Search charitable organizations for “mises”
Select Ludwig Von Mises Institute For Austrian Economics Inc
Shop at smile.amazon.com. You should see this in the heading:
and this when you click the link:
In 1987, NYT appears to have understood basic economics, a far cry from the situation now.
Here are two different New York Times editorials on the minimum wage, with very different policy conclusions:
Andrew Huszar, Former Fed official (emphasis mine):
I can only say: I’m sorry, America. As a former Federal Reserve official, I was responsible for executing the centerpiece program of the Fed’s first plunge into the bond-buying experiment known as quantitative easing. The central bank continues to spin QE as a tool for helping Main Street. But I’ve come to recognize the program for what it really is: the greatest backdoor Wall Street bailout of all time.
Where are we today? The Fed keeps buying roughly $85 billion in bonds a month, chronically delaying so much as a minor QE taper. Over five years, its bond purchases have come to more than $4 trillion. Amazingly, in a supposedly free-market nation, QE has become the largest financial-markets intervention by any government in world history.
Now this is a final collapse type phase. You have high price inflation, followed by price controls which make the economy worse, followed be even more government interventions that cause even more distortions and suffocations of the economy.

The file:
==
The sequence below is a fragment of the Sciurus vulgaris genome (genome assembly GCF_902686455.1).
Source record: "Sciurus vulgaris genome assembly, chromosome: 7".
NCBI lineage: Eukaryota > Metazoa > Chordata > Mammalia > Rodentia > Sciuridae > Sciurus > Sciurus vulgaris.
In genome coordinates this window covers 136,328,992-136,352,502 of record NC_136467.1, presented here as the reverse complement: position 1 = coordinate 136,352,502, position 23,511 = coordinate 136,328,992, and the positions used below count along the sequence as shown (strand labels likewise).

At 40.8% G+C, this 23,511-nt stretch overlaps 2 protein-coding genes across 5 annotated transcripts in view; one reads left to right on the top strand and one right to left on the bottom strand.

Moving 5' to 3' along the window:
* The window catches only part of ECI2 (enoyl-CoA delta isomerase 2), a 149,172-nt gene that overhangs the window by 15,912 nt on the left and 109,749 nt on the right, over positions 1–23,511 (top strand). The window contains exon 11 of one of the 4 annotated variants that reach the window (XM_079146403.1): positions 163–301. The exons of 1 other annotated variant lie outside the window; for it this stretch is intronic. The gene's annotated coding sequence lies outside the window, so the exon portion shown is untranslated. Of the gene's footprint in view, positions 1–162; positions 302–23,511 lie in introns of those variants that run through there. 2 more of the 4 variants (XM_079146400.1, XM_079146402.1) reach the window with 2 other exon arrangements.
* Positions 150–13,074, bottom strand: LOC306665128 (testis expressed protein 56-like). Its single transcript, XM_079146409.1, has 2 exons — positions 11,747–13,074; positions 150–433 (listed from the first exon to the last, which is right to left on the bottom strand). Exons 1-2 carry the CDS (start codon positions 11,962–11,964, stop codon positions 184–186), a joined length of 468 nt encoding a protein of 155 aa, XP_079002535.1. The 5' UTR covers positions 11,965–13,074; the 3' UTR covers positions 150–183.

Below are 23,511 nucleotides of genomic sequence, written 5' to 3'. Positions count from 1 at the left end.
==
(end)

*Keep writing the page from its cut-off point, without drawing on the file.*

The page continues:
Let’s go! Up the hammer budget! Up the screwdriver budget!
Send in more government workers!
Is $500 million not enough, for 6 signups?
Friday’s slaying of a Transportation Security Administration officer at Los Angeles International Airport is fueling calls from union leaders to give some of the agency’s employees guns, handcuffs and the power to make arrests.
When government officials get shot, the solution is to arm them for protection. When citizens get shot, the solution is to disarm them? If the government wants to arm its employees so they can protect themselves, is the opposite true for the rest of us?
Just in time for Halloween, the Senate Intelligence Committee has produced fig-leaf legislation that entrenches indiscriminate collection of Americans’ phone and Internet records, but dressed it up in the costume of a surveillance reform bill designed to ban such collection. The “FISA Improvements Act” does contain some mild but generally positive transparency measures—somewhat ironically, given that the bill itself was marked up in secret. But the main provision deals with the NSA’s controversial bulk phone records program.
… the bill for the first time explicitly authorizes, and therefore entrenches in statute, the bulk collection of communications records, subject to more or less the same rules already imposed by the FISA Court. It endorses, rather than prohibits, what the NSA is already doing.